4. THE RAMONES – End of the Century (Magnolia Pictures)
This fantastic documentary tells a familiar story with so much new, rich detail that it¹s like we’ve never heard it before. In a series of intercut interviews with all the principals (including all three now-dead members) and their circle of insiders and punk peers, an entire primal era of the mid- to late 1970s comes to life. The cartoon image of the band and the punk movement is rubbed away and the reality of a determined group comes into focus, as does the larger scene that shook up a moribund era but couldn¹t crack the popular consciousness. This also reveals the unvarnished truth about the deteriorating personal dynamics and politics inside the group. And it offers up a cornucopia of super-hot live footage of the always-storming band throughout its career; the 1976-1980 stuff alone explains my entire life, and that of many others, I’m sure.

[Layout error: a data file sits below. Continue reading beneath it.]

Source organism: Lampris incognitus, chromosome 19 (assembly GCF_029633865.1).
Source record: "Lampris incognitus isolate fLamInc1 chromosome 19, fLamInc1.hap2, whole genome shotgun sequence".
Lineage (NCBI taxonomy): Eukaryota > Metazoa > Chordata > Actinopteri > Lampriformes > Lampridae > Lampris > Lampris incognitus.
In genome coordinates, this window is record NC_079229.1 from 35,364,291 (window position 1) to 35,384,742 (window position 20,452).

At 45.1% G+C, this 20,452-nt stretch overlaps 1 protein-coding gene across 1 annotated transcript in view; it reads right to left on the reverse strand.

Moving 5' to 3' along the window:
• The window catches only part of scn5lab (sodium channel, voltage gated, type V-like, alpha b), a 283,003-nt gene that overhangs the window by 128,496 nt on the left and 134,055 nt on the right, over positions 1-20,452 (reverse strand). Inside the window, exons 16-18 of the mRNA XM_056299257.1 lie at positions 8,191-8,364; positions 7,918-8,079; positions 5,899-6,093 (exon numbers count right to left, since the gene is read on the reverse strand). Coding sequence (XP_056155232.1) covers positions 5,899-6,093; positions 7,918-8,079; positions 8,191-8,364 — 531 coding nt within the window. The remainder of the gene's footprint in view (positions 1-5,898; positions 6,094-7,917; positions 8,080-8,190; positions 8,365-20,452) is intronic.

3. X – Live in Los Angeles (Shout! Factory)
Having seen X a lot from 1980 to 1985, I was still amazed by how much more I liked them in 2004 at San Francisco’s Great American Music Hall, and again here. With all four original members, they seem hungrier now, and even more a powerhouse in their middle ages. Plus their music seems more unique now with the passage of time, as few ever picked up on their hyper-rockabilly strain of literate punk. There’s a screaming ferocity to this performance from a recent L.A. House of Blues gig that you just can’t miss. “Los Angeles!” They had to “get out! Get out! Get Out!”
2. IGGY POP – Live San Fran 1981 (Music Video Distributors)